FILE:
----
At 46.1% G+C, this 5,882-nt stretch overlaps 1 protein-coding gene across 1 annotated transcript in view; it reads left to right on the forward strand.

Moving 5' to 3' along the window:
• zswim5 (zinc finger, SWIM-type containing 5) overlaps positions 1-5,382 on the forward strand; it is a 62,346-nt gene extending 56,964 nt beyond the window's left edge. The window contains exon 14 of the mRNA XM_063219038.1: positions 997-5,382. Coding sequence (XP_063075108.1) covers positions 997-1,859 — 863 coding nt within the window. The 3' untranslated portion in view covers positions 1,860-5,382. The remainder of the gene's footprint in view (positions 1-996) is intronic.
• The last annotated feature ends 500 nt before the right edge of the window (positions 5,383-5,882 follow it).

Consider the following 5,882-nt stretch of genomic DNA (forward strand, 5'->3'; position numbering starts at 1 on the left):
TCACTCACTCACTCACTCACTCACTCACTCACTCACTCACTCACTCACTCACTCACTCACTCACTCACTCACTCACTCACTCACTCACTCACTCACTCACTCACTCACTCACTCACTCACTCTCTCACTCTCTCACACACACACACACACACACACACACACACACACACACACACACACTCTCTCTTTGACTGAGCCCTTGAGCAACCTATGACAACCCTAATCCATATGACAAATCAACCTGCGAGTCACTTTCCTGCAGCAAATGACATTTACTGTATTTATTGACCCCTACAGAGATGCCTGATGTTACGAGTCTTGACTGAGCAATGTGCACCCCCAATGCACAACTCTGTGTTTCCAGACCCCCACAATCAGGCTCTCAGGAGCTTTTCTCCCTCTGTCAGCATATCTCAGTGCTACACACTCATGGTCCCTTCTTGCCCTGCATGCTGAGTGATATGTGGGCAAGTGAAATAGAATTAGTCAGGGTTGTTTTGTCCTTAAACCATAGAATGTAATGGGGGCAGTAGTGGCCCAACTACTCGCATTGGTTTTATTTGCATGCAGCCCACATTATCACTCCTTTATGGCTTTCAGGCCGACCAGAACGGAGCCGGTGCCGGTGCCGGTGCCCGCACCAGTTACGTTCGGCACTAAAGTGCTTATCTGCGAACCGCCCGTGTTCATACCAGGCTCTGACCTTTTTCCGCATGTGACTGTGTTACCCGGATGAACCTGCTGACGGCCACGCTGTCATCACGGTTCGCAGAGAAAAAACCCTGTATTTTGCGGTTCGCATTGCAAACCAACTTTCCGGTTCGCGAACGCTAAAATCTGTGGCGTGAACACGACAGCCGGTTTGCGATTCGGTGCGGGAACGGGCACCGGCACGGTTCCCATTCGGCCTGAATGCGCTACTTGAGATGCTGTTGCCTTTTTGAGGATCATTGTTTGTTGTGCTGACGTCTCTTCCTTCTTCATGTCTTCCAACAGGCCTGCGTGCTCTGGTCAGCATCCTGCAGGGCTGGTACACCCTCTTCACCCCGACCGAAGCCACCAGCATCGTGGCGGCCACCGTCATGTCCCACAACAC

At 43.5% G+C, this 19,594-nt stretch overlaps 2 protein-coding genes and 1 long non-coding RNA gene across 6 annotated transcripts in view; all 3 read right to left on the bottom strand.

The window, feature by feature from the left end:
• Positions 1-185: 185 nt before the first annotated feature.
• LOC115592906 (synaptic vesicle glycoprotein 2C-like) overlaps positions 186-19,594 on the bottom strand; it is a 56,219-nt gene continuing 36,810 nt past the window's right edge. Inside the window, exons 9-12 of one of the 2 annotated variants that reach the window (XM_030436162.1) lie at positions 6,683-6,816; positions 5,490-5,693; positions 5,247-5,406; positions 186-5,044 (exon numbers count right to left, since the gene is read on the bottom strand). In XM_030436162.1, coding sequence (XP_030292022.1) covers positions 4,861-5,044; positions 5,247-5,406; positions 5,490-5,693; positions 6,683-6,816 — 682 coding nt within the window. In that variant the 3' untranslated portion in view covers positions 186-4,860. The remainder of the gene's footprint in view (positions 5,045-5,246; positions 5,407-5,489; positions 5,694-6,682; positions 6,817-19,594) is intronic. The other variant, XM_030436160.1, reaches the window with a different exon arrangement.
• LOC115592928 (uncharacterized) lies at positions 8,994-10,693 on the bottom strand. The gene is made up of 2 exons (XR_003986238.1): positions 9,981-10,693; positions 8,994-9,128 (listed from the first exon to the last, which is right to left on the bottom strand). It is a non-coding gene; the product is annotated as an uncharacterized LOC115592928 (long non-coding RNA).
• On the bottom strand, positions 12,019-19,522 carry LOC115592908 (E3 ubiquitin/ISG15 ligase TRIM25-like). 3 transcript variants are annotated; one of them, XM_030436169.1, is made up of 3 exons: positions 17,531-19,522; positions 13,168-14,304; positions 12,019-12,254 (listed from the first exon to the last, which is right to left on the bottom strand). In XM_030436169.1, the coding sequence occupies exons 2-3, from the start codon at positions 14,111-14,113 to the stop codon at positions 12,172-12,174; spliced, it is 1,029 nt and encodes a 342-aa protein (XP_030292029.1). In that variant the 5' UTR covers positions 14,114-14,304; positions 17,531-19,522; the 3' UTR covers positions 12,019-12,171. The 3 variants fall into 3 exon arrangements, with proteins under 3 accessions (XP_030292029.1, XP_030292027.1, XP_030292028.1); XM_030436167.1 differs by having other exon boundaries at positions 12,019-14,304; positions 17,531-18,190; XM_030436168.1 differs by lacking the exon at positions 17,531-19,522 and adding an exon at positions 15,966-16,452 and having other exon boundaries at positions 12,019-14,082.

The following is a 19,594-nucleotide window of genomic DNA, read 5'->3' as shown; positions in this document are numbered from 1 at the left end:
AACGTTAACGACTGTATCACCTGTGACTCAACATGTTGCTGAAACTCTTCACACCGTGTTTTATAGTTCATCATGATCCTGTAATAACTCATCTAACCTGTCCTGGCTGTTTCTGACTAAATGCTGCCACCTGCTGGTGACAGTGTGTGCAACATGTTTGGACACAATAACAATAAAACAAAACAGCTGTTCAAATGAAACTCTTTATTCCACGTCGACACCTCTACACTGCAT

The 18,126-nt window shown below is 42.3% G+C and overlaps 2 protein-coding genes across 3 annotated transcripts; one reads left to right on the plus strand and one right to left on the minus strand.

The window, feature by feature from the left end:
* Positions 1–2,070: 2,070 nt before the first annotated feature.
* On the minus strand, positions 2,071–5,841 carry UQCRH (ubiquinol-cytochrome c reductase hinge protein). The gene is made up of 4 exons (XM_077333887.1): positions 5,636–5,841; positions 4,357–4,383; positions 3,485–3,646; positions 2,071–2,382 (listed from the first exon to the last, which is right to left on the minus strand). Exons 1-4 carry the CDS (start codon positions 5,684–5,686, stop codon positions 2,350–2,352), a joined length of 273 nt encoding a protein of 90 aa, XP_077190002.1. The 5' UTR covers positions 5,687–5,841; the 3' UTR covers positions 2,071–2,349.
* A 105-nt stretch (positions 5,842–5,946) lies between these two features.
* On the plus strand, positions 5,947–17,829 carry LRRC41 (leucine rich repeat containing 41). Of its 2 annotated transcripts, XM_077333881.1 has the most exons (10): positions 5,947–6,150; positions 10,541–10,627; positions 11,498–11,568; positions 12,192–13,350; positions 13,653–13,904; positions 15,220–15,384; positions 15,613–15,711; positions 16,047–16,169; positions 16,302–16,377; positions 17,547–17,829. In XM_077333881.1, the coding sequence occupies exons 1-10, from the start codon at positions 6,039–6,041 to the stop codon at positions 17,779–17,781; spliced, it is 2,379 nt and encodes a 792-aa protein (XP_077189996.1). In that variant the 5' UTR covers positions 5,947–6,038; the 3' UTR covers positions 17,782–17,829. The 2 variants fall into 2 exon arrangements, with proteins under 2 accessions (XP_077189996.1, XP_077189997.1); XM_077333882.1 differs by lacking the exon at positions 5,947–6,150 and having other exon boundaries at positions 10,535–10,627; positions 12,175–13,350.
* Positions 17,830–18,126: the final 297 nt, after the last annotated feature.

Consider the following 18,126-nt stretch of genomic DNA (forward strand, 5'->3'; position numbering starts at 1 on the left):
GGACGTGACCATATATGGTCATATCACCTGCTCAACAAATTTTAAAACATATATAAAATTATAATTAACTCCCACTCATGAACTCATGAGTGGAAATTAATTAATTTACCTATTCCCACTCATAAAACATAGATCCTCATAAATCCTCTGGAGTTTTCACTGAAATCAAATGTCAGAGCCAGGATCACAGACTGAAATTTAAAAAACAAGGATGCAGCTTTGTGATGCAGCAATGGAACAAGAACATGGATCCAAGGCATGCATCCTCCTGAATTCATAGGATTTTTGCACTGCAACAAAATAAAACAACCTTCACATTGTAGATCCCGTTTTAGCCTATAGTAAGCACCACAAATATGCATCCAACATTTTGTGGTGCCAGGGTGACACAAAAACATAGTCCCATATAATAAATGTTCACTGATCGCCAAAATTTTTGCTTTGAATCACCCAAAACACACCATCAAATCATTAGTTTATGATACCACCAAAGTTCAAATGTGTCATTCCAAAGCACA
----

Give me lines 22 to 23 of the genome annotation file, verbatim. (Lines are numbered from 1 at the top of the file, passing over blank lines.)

Consider the following 18,126-nt stretch of genomic DNA (forward strand, 5'->3'; position numbering starts at 1 on the left):
GGACGTGACCATATATGGTCATATCACCTGCTCAACAAATTTTAAAACATATATAAAATTATAATTAACTCCCACTCATGAACTCATGAGTGGAAATTAATTAATTTACCTATTCCCACTCATAAAACATAGATCCTCATAAATCCTCTGGAGTTTTCACTGAAATCAAATGTCAGAGCCAGGATCACAGACTGAAATTTAAAAAACAAGGATGCAGCTTTGTGATGCAGCAATGGAACAAGAACATGGATCCAAGGCATGCATCCTCCTGAATTCATAGGATTTTTGCACTGCAACAAAATAAAACAACCTTCACATTGTAGATCCCGTTTTAGCCTATAGTAAGCACCACAAATATGCATCCAACATTTTGTGGTGCCAGGGTGACACAAAAACATAGTCCCATATAATAAATGTTCACTGATCGCCAAAATTTTTGCTTTGAATCACCCAAAACACACCATCAAATCATTAGTTTATGATACCACCAAAGTTCAAATGTGTCATTCCAAAGCACA